Biology and management of two Hordeum weedy species: a review.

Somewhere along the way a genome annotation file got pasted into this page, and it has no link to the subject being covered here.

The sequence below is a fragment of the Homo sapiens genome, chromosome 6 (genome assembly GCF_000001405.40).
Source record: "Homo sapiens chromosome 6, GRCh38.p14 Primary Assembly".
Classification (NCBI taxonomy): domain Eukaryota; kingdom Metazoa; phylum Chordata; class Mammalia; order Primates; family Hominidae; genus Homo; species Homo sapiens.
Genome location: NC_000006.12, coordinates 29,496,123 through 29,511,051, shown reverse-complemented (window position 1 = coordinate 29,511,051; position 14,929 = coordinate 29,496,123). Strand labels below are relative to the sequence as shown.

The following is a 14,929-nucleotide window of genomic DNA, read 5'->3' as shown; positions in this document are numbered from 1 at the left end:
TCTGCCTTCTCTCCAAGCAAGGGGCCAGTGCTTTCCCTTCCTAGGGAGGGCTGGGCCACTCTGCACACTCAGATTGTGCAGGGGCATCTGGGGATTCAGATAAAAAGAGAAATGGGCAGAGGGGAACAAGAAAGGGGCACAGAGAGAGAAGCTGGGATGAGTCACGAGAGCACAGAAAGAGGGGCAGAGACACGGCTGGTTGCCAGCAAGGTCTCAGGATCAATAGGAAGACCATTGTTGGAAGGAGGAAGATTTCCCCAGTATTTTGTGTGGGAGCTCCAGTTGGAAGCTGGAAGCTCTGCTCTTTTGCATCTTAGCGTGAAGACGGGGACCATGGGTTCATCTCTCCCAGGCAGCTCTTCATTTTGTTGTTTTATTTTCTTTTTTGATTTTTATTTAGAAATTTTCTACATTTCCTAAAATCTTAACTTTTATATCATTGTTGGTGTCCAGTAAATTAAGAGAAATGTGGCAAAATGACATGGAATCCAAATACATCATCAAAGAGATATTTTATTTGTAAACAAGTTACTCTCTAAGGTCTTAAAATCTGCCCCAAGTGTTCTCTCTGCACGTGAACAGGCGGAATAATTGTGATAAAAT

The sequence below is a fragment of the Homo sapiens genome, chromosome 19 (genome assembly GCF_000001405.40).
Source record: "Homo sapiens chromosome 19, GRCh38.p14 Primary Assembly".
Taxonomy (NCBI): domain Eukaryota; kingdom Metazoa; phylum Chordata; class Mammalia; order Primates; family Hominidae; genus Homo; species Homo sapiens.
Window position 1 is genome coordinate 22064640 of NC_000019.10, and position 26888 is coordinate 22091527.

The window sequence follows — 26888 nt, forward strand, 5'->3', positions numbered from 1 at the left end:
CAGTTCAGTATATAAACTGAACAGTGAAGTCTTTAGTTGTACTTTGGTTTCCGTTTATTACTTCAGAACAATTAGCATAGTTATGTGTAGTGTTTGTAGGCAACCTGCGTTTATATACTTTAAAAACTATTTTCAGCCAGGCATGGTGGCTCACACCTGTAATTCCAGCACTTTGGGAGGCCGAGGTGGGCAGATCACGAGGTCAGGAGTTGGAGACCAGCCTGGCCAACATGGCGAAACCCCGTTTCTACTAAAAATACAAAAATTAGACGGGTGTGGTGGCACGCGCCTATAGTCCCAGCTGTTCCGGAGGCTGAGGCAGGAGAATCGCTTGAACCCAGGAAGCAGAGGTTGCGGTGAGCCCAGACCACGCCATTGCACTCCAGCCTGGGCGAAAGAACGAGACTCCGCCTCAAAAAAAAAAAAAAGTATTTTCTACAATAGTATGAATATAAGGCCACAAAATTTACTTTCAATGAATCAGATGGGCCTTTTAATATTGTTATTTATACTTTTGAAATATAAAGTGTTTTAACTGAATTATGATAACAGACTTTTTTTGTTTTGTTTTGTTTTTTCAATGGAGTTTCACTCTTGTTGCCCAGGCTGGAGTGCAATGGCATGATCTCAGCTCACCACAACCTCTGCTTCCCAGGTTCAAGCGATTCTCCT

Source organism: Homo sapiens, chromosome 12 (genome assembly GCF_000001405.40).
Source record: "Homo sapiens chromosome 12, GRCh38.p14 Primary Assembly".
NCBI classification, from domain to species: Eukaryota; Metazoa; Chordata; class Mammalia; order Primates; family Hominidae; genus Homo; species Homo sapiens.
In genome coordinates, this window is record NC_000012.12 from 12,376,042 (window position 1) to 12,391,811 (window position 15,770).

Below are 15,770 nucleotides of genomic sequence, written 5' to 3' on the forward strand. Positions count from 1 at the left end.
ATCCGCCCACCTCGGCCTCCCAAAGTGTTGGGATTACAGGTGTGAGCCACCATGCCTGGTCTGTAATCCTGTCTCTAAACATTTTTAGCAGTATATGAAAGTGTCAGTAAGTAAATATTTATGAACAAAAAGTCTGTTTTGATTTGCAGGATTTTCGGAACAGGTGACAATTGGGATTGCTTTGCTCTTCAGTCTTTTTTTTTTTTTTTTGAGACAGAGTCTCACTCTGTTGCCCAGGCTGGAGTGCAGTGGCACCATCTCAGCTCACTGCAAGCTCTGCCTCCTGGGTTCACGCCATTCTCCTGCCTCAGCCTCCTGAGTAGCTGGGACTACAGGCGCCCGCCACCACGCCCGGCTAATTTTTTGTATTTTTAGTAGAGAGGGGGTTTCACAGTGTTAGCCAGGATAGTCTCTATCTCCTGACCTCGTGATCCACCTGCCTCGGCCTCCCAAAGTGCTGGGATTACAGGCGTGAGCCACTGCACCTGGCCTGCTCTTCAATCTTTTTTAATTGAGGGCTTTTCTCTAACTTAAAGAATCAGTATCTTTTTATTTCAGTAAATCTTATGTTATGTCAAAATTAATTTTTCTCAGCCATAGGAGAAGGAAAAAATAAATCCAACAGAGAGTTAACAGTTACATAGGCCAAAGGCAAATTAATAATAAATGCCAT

Hordeum murinum subsp. leporinum (Link) Arcang. (Syn. Hordeum leporinum) and Hordeum murinum subsp. glaucum (Steud.) Tzvelev. (Syn. Hordeum glaucum) are recognized as problematic weeds across all continents. Both these weedy species have similar morphological features, but they can be distinguished by their ploidy levels, climate adaptability and differences in spikelets and floral structure. These weedy species have now become a serious threat to agricultural productivity and have evolved as invasive weeds due to their genetic diversity and biological, physiological and ecological adaptations. Several biological characteristics like seed dormancy, the enclosed barbed awns, rapid germination and growth rate, and early maturation have made these two weedy species highly invasive and adaptable to Mediterranean type climates. These weedy species pose a serious threat to animal productivity as well. The presence of long awn on the spikelets at the flowering time can cause severe production losses, owing to sheep deaths. These weeds also serve as alternate hosts for insects and pathogens in different crops and pastures. The evolution of herbicide resistance against the main sites of action viz. acetolactate synthase (ALS) inhibitors, acetyl co-enzyme A carboxylase (ACCase) inhibitors, and photosystem I (PS I) inhibitors have made these weedy species more problematic for the farming community. A detailed investigation of the biology, ecology, herbicide resistance mechanisms and management of these weedy species is essential to understand their population dynamics under different management scenarios and develop integrated, multi-tactic strategies to prevent further development and spread of resistance of these weeds.